It is no surprise that so many people come to Brighton to improve their English. Brighton is a seaside town situated 80km from London with good rail links to the capital. The train journey takes one hour with trains running regularly. London Gatwick airport is also very convenient with trains taking approximately 20 minutes. Brighton has a population of 275,000 people, with the number of elderly being less than the national average. There is an eclectic mix of people who live in Brighton and make the city the exciting, cosmopolitan place it is. On one side the city is surrounded by the sea and on the other side there is the beautiful South Downs National Park. The Park consists of 627 square miles of hills, forests, valleys and open grassland. It spreads from Eastbourne to Winchester and is perfect for walking and cycling. The Park is easy accessible from Brighton by car or bus.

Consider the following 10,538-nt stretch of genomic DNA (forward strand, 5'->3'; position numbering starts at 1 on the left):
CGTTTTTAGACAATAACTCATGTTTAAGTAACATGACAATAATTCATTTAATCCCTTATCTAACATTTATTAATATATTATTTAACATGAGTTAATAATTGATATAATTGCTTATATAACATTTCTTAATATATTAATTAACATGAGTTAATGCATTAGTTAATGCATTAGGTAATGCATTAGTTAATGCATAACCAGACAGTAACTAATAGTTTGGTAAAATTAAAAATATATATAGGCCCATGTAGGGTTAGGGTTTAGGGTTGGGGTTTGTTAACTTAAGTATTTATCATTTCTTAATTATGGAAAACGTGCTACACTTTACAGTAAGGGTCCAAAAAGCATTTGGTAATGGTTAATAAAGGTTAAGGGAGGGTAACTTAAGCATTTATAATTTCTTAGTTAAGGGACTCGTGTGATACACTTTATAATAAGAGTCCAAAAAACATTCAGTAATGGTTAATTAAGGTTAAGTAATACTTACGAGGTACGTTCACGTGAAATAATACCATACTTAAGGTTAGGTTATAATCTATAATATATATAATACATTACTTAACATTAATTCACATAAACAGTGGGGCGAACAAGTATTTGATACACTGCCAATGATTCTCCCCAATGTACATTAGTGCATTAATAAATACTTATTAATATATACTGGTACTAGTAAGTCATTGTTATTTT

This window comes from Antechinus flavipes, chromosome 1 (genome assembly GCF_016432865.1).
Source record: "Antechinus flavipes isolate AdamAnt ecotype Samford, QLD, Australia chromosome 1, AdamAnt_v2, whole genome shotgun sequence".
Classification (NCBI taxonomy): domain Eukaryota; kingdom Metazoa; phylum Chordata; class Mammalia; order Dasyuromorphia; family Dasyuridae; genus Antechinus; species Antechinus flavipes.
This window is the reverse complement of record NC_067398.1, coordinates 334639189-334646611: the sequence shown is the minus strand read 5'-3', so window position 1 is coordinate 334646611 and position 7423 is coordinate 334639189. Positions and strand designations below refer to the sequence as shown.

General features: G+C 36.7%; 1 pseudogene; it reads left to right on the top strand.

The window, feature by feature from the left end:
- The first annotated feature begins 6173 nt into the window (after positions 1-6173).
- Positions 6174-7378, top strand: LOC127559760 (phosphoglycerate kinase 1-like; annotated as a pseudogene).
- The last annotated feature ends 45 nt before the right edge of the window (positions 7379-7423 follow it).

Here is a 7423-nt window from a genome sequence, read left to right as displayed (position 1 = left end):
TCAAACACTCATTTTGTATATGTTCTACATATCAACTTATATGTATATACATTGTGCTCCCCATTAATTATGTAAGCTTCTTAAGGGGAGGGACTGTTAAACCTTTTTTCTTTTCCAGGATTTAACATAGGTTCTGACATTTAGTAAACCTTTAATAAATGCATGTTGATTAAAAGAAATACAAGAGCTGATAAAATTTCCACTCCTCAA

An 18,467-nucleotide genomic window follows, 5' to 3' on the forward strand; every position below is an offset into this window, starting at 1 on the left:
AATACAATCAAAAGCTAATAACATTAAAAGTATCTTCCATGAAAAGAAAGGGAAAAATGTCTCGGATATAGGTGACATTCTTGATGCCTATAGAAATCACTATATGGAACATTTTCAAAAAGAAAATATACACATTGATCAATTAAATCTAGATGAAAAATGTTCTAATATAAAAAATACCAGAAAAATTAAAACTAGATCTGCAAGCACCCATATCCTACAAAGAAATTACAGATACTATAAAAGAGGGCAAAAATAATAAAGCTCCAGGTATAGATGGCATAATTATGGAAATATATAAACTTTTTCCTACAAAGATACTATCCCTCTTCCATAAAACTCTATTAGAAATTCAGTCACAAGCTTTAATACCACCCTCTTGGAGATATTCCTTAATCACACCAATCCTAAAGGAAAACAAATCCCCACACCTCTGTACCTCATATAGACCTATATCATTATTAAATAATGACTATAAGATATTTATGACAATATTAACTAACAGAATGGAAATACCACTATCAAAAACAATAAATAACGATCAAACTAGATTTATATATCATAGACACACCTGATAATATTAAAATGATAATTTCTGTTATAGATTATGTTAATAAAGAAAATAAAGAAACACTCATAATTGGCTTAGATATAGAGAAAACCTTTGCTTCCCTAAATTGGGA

A brief History of Brighton
Brighton is a vibrant, colourful, creative city full of exciting things to see and do and amazing places to eat and drink, but it wasn’t always like this. The city started life as a small fishing village called Brighthelmstone. People started visiting the city in the 1700’s to drink and bathe in seawater, a supposed cure for illness which was promoted by Dr Richard Russell. The beautiful Georgian terraces on the seafront began to be built in the 1780’s as Brighton became a more attractive place to visit. The Prince Regent, who later became George IV, gave the town his seal of approval when he had the Royal Pavilion built. During his life he spent much of his time enjoying an extravagant lifestyle in Brighton and there are many stories about his decadent behaviour. Other fashionable people followed him to Brighton and laid the foundations for making it the city it is today. Following the development of the railway in the 1840’s Brighton became a popular holiday destination for Londoners and has continued to attract visitors ever since.